Voya IM Deal

Apparently prompted by the disqualification, Allianz Global Investors simultaneously announced that it had entered into an agreement with Voya Financial to transfer selected investment teams and assets comprising most of its U.S. business (AGI U.S.) to Voya Investment Management in return for an up to 24% equity stake in the enlarged asset manager.  

The in-scope investment teams, which include income and growth, fundamental equities and private placements, manage approximately $120 billion. As a result, Voya IM’s AUM would increase to approximately $370 billion on a pro forma basis. Following completion of the deal, U.S. vehicles and clients of the transferred investment teams will continue to be managed and advised by those teams.  

The terms of the Memorandum of Understanding also include a long-term strategic-distribution partnership whereby AllianzGI would distribute Voya IM’s investment strategies outside the United States.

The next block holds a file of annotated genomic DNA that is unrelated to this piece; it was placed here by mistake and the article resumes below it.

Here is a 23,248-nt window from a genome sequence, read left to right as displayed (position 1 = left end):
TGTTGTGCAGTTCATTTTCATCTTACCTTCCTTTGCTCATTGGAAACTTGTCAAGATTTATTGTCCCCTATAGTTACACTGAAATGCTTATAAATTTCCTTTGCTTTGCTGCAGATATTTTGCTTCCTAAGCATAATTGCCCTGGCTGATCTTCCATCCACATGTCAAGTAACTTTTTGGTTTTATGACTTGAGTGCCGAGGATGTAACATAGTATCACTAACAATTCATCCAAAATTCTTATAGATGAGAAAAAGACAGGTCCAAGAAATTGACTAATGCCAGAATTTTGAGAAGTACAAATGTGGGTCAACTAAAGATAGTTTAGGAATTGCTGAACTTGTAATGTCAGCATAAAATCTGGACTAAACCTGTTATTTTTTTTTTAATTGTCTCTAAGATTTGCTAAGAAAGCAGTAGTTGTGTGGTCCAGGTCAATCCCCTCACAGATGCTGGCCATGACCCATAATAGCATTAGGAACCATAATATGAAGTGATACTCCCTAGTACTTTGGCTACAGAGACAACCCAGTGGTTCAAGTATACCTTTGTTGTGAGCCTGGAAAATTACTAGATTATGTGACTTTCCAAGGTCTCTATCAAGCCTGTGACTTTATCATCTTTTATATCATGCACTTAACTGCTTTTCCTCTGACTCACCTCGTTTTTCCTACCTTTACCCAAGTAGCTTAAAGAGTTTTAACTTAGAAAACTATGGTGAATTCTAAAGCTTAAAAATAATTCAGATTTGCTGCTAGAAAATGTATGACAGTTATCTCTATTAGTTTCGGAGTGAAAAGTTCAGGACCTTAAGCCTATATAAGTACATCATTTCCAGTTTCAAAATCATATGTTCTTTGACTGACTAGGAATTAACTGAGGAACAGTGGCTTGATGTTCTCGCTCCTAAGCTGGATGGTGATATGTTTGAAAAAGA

In a statement announcing the partnership, AllianzGI CEO Tobias Pross stated, “We are very much looking forward to beginning a new chapter in AllianzGI’s development with a partner in the U.S. that complements our own strengths and footprint, and supports long-term growth for both firms.” 

AllianzGI and Voya are working expeditiously to finalize the terms of the transaction and are targeting execution of a definitive asset purchase agreement and distribution agreement within the next several weeks, the announcement notes. 

In a similar but separate Voya announcement, the firm stated, “Although the transaction will be structured as an acquisition only of selected investment teams and assets from AGI U.S., the terms of the proposed transaction will provide robust protection for Voya Financial against any and all legal or regulatory liabilities related to AGI’s other business activities, including all activities in the United States prior to the closing of the contemplated transaction.” 

The SEC Complaint

According to the SEC’s announcement (which includes links to the SEC complaint and the three resulting orders), AGI U.S. marketed and sold the Structured Alpha strategy to approximately 114 institutional investors, including pension funds for teachers, clergy, bus drivers, engineers and other individuals. After the March 2020 COVID market crash exposed the scheme, the strategy lost billions of dollars as a result of AGI U.S. and the portfolio managers’ misconduct.